Tag: stem cells

Physician cosplay

Naturopaths are fake doctors cosplaying real doctors (even the ones running dubious stem cell clinics)

Naturopaths are fake doctors who, increasingly, are cosplaying real doctors. Not surprisingly, because naturopaths go where quacking takes them, they've started to open their very own dubious stem cell clinics, thus combining the worst of both worlds, their "natural" quackery with dubious unproven but "high tech" treatments being peddled by the worst of real doctors.

/ September 4, 2017
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Vital Stem: Affordable Stem Cell Treatments for Everyone? Anti-Aging Breakthrough?

Vital Stem is a dietary supplement mixture that supposedly reverses the changes of normal aging by increasing the body's production of stem cells. We can't know if it works, because it hasn't been tested.

/ April 18, 2017
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Stem Cells for Macular Degeneration: Meticulous Science vs. Unethical Carelessness

Rigorous scientists stabilized a patient’s macular degeneration with a cutting-edge stem cell treatment; less rigorous scientists misapplied stem cell science and left three women blind.

/ March 28, 2017
Itatiaia-242

Corrigendum. The Week in Review for 03/19/2017

What happened this week? Measles returns to kill. Stem cell injections blind. Lousy acupuncture studies. Fire hot. Skinny jeans are not a reason to see a chiropractor. Lesbian tendencies do not respond to homeopathy. And more.

/ March 19, 2017
When Dr. Oz met Donald Trump: Somehow this photo just seemed appropriate for this post.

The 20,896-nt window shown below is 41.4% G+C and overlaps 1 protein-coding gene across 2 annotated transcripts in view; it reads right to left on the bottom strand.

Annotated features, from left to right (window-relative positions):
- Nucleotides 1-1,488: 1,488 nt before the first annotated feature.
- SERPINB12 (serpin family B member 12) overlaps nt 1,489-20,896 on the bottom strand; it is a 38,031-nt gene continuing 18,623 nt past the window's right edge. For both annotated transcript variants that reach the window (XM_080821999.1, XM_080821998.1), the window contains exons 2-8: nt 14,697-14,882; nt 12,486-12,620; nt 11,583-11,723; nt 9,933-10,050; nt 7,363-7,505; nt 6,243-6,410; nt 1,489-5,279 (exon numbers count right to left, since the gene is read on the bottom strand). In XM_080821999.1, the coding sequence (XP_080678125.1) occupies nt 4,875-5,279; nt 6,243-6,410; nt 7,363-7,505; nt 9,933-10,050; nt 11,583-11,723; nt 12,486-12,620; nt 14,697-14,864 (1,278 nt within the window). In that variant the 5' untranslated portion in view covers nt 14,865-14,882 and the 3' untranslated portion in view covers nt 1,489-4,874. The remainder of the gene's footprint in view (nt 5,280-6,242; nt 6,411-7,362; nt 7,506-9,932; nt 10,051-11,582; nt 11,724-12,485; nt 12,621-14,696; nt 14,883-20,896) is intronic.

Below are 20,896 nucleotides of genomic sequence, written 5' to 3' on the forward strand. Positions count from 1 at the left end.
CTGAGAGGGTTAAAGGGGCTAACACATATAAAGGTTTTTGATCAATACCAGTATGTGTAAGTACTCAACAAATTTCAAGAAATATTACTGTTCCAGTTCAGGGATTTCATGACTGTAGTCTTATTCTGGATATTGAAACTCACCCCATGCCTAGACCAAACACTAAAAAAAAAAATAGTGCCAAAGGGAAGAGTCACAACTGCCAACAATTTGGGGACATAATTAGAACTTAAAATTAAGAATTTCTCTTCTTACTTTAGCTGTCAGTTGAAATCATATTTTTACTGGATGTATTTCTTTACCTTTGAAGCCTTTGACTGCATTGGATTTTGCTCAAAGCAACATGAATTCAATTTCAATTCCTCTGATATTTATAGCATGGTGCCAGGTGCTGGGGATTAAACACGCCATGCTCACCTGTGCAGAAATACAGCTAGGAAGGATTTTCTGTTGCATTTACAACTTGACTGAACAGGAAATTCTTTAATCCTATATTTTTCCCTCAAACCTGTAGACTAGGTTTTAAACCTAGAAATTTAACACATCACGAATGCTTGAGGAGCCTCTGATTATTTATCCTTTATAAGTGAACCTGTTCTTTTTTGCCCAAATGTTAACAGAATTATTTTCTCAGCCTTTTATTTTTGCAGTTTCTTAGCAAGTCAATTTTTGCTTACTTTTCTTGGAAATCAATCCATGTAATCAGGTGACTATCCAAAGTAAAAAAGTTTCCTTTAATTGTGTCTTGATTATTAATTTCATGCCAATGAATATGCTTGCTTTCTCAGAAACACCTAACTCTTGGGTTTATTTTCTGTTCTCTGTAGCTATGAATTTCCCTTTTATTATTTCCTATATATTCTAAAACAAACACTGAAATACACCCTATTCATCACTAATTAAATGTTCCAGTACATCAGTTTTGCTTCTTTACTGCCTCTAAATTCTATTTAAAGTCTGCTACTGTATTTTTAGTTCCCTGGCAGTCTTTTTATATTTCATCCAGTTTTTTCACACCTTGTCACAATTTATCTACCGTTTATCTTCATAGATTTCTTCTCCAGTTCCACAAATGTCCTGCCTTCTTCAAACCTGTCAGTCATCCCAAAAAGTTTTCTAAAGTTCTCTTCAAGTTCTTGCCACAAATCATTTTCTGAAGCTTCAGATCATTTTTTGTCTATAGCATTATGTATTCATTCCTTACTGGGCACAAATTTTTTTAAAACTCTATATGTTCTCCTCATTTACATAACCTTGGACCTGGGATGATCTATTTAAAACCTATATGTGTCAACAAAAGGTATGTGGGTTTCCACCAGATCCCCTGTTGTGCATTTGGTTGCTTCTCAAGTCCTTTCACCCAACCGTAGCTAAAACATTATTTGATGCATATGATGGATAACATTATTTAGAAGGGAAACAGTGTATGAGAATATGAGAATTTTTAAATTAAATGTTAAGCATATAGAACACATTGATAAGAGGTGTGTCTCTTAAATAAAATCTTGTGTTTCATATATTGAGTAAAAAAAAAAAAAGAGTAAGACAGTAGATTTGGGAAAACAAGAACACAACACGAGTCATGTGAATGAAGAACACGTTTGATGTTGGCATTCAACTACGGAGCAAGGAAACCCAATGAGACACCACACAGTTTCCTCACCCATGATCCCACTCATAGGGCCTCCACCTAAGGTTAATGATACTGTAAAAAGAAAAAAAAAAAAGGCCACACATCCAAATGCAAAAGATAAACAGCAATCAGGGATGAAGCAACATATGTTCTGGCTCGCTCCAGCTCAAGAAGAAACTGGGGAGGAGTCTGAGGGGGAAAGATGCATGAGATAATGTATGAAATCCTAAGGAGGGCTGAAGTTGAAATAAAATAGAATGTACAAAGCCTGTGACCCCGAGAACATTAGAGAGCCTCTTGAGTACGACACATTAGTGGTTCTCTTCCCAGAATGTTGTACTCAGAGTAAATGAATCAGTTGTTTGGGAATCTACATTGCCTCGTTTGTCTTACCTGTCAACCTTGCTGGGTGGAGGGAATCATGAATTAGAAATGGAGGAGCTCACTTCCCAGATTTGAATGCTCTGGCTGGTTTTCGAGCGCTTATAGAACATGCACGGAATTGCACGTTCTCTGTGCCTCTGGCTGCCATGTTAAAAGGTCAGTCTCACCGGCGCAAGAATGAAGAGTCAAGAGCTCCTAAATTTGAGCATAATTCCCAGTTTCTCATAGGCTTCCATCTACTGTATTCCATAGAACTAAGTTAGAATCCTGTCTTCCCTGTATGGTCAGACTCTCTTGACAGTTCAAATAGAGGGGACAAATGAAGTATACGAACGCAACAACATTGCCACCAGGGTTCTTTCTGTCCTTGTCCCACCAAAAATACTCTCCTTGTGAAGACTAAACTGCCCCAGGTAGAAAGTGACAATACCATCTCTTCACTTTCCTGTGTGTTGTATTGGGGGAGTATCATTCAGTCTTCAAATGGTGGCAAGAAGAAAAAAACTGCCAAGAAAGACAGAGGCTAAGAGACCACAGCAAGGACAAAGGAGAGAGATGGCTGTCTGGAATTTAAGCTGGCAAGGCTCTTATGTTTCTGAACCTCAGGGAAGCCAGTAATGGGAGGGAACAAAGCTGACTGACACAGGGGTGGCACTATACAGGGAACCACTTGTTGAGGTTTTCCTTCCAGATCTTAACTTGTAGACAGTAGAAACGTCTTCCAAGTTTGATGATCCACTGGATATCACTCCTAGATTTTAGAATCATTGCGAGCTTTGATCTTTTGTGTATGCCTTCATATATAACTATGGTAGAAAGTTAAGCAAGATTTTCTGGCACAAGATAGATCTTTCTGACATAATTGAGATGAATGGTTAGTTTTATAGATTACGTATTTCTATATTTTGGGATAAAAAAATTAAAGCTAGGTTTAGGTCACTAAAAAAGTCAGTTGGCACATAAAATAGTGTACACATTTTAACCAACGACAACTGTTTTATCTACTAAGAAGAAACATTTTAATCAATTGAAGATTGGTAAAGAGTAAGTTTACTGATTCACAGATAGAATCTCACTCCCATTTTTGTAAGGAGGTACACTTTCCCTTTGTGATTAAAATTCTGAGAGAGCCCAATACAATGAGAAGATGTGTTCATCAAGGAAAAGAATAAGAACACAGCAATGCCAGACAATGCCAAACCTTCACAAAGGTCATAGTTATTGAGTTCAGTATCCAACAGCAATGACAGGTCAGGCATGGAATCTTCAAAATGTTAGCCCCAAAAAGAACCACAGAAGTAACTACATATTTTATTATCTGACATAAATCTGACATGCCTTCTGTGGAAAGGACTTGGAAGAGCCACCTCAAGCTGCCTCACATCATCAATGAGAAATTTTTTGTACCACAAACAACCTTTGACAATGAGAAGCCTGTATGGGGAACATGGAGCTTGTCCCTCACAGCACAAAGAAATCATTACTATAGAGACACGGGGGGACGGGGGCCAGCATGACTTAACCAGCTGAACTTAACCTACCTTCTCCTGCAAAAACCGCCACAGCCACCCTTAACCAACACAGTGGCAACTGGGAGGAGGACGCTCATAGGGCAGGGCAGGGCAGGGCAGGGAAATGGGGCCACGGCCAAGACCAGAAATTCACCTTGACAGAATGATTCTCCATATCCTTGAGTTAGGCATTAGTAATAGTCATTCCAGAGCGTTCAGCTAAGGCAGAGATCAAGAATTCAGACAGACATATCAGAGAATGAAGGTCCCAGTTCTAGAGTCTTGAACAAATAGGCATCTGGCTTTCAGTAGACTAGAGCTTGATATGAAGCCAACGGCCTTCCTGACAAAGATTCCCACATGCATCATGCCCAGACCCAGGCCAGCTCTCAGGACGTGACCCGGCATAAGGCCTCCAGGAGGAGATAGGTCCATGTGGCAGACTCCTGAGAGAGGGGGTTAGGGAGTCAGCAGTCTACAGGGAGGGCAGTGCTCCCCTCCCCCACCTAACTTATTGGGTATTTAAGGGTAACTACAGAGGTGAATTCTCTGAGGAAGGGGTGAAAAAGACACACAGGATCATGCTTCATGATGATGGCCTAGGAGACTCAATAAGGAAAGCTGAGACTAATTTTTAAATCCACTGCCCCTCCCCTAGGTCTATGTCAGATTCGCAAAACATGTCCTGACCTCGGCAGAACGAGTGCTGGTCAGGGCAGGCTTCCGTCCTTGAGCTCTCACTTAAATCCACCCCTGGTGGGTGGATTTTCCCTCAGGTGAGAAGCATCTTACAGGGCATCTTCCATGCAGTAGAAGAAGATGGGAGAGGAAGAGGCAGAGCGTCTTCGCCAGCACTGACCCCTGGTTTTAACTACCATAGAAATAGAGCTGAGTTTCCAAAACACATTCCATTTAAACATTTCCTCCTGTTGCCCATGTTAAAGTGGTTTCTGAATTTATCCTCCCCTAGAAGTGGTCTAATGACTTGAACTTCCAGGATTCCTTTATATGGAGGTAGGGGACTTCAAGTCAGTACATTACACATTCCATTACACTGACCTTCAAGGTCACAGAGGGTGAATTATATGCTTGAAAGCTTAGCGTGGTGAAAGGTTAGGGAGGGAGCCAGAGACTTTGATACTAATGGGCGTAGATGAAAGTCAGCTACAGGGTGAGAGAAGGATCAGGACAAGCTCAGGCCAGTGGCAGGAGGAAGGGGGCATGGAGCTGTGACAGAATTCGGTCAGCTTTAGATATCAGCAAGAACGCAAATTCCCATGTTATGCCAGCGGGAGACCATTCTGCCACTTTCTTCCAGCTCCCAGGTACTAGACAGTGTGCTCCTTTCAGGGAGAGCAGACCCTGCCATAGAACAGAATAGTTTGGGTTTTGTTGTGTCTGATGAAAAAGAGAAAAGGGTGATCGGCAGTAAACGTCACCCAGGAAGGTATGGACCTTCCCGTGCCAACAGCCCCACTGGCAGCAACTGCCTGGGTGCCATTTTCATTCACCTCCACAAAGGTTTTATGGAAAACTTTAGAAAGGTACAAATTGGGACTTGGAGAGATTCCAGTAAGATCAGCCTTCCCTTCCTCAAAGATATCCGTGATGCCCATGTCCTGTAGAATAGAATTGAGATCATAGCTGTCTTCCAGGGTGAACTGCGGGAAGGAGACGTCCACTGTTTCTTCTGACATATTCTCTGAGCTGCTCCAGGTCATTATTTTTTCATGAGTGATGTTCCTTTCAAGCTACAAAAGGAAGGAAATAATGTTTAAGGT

Medical science policy in the U.S. under Donald Trump

The election of Donald Trump was unexpected. Given Trump's history of antivaccine beliefs and conspiracy theories, coupled with a fervor for deregulation (a fervor shared by the Republican Congress), it is reasonable to fear what will happen to medical science policy during the next four years.

/ November 14, 2016
all-seeing-eye

Stem Cell Tourism for Eye Disease: No Passport Required

Stem cell clinics outside the United States, and outside the jurisdiction of the U.S. regulations, have flourished and the pursuit of treatment at these centers has been called “stem cell tourism.” Seekers of unproven stem cell therapies no longer need to look outside the U.S. Paul Knoepfler, a stem cell researcher and leading advocate for the responsible use of stem cell technology,...

/ October 16, 2016
The stem cell hard sell returns.

The stem cell hard sell, Stemedica edition

Stemedica Cell Technologies, a San Diego company that markets stem cell treatments for all manner of ailments, likes to represent itself as very much science-based. There are very good reasons to question that characterization, based on the histories of the people who run the company, as well as the company's behavior.

/ September 26, 2016
Stamina-protest

FDA Looks At Dubious Stem Cell Clinics

Using stem cells to treat disease or improve recovery is an exciting area of research. The potential is undeniably great – these are cells that have the potential to differentiate into mature cells of a specific type. They can be used to replace damaged cells or improve the environment for cell function and recovery. Ideally stem cells can be developed from cells...

/ September 7, 2016
It's generally not a good indication that their treatments work when doctors use the same hard sell techniques as used car salesmen.

The stem cell hard sell

There are, unfortunately, a lot of clinics in the US that offer stem cell therapies for indications ranging from heart disease to anti-aging to even autism without good evidence that these therapies are actually efficacious. Real stem cell scientist Paul Knoepfler attended an informational seminar on stem cell therapies offered by a major clinic. Not surprisingly, it was more marketing than informational....

/ August 22, 2016
SnakeOilSalesmanWagon

Forget stem cell tourism: Stem cell clinics in the US are plentiful

It's generally thought that quack stem cell clinics are primarily a problem overseas because the FDA would. never allow them on US soil. As a new survey shows, that assumption couldn't be more wrong.

/ July 4, 2016